Parallel microprocessors have computational power and speed for realistic simulations. Interactive information bus links front-end processor and computational processors. Real-time information bus links real-time extension processor and pre-processors. Computational processor and preprocessor communicate through shared memory. System used to simulate small turboshaft engine to demonstrate potential of multiprocessing in such applications. Real-time simulations aid development of new digital engine controls enabling testing of hardware and software under realistic conditions.

  12. High-Temperature Materials For Stirling Engines

    NASA Technical Reports Server (NTRS)

    Sliney, Harold E.

    1990-01-01

    Heat-resistant piston rings and linings increase engine efficiency. Report discusses research on materials for piston rings and cylinder coatings in automotive Stirling engines. Data from tests show cobalt-based alloy, Stellite 6B, good choice for piston rings and PS200, plasma-sprayed metal-bonded chromium carbide matrix with dispersed solid lubricants, functions well as cylinder coating. Materials make it possible to place piston rings at tops of pistons ("hot" piston rings) instead of at cooler bottoms.

  13. Air-stable ink for scalable, high-throughput layer deposition

    DOEpatents

    Weil, Benjamin D; Connor, Stephen T; Cui, Yi

    2014-02-11

    A method for producing and depositing air-stable, easily decomposable, vulcanized ink on any of a wide range of substrates is disclosed. The ink enables high-volume production of optoelectronic and/or electronic devices using scalable production methods, such as roll-to-roll transfer, fast rolling processes, and the like.

  14. Structural and catalytic characterization of a thermally stable and acid-stable variant of human carbonic anhydrase II containing an engineered disulfide bond

    SciTech Connect

    Boone, Christopher D.; Habibzadegan, Andrew; Tu, Chingkuang; Silverman, David N.; McKenna, Robert

    2013-08-01

    The X-ray crystallographic structure of the disulfide-containing HCAII (dsHCAII) has been solved to 1.77 Å resolution and revealed that successful oxidation of the cysteine bond was achieved while also retaining desirable active-site geometry. The carbonic anhydrases (CAs) are a family of mostly zinc metalloenzymes that catalyze the reversible hydration of CO{sub 2} to bicarbonate and a proton. Recently, there has been industrial interest in utilizing CAs as biocatalysts for carbon sequestration and biofuel production. The conditions used in these processes, however, result in high temperatures and acidic pH. This unfavorable environment results in rapid destabilization and loss of catalytic activity in CAs, ultimately resulting in cost-inefficient high-maintenance operation of the system. In order to negate these detrimental industrial conditions, cysteines at residues 23 (Ala23Cys) and 203 (Leu203Cys) were engineered into a wild-type variant of human CA II (HCAII) containing the mutation Cys206Ser. The X-ray crystallographic structure of the disulfide-containing HCAII (dsHCAII) was solved to 1.77 Å resolution and revealed that successful oxidation of the cysteine bond was achieved while also retaining desirable active-site geometry. Kinetic studies utilizing the measurement of {sup 18}O-labeled CO{sub 2} by mass spectrometry revealed that dsHCAII retained high catalytic efficiency, and differential scanning calorimetry showed acid stability and thermal stability that was enhanced by up to 14 K compared with native HCAII. Together, these studies have shown that dsHCAII has properties that could be used in an industrial setting to help to lower costs and improve the overall reaction efficiency.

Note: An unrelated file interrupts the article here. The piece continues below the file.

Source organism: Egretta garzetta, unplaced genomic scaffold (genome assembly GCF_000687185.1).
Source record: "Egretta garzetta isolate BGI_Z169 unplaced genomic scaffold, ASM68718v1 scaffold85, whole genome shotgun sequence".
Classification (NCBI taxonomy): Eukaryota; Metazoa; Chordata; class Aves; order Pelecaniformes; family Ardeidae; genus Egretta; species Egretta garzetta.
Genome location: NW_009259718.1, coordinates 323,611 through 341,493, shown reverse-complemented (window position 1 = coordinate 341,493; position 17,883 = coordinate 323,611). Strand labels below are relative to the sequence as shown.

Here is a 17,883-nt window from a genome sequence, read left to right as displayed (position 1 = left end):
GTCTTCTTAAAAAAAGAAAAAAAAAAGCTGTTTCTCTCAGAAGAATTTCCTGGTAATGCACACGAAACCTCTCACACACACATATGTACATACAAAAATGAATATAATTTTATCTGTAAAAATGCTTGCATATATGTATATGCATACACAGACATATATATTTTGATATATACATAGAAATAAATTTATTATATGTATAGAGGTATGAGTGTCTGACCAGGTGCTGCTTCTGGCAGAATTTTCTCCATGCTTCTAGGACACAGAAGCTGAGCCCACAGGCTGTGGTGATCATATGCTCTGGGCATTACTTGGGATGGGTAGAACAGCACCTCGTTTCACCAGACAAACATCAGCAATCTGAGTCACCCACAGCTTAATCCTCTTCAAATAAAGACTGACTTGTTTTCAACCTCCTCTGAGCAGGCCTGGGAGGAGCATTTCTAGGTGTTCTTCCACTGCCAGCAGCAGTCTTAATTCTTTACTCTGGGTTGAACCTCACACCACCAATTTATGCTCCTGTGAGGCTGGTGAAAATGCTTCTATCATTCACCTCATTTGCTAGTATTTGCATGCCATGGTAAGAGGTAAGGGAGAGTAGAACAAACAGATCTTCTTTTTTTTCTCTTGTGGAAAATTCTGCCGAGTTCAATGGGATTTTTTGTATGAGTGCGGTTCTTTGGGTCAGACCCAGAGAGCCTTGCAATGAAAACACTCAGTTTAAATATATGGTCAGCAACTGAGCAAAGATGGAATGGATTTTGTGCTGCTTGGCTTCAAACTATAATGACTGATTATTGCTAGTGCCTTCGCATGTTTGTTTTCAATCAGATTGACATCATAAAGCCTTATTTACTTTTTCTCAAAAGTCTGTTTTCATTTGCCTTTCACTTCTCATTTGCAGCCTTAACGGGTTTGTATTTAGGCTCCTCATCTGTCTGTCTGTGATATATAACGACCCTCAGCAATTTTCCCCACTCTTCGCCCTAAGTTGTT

15. Highly stable and efficient erbium-doped 2.8 microm all fiber laser.

    PubMed

    Bernier, Martin; Faucher, Dominic; Caron, Nicolas; Vallée, Réal

    2009-09-14

    We demonstrate the efficient and stable CW laser operation at 2.824 microm of a diode-pumped erbium-doped fluoride fiber laser employing an intracore fiber Bragg grating high reflector. An output power of 5 W and an optical-to-optical conversion efficiency of 32% are reported. The temporal and spectral stability of the laser represent a significant improvement over previous work. This report paves the way to the commercialization of compact and stable fiber lasers for spectroscopic and medical applications. PMID:19770912

  16. Note: A new regulation method of stable operation of high power cathode ion source

    SciTech Connect

    Jiang, C. C.; Xie, Y. H. Hu, C. D.; Xie, Y. L.; Liu, S.; Liang, L. Z.; Liu, Z. M.

    2015-05-15

    The hot cathode ion source will tend to be unstable when operated with high power and long pulse. In order to achieve stable operation, a new regulation method based on the arc power (discharge power) feedback control was designed and tested on the hot cathode ion source test bed with arc discharge and beam extraction. The results show that the new regulation method can achieve stable arc discharge and beam extraction. It verifies the success of feedback control of arc source with arc power.

  17. Engine tests using high-sulfur diesel fuel. Final report

    SciTech Connect

    Frame, E.A.; Moon, R.B.

    1980-09-01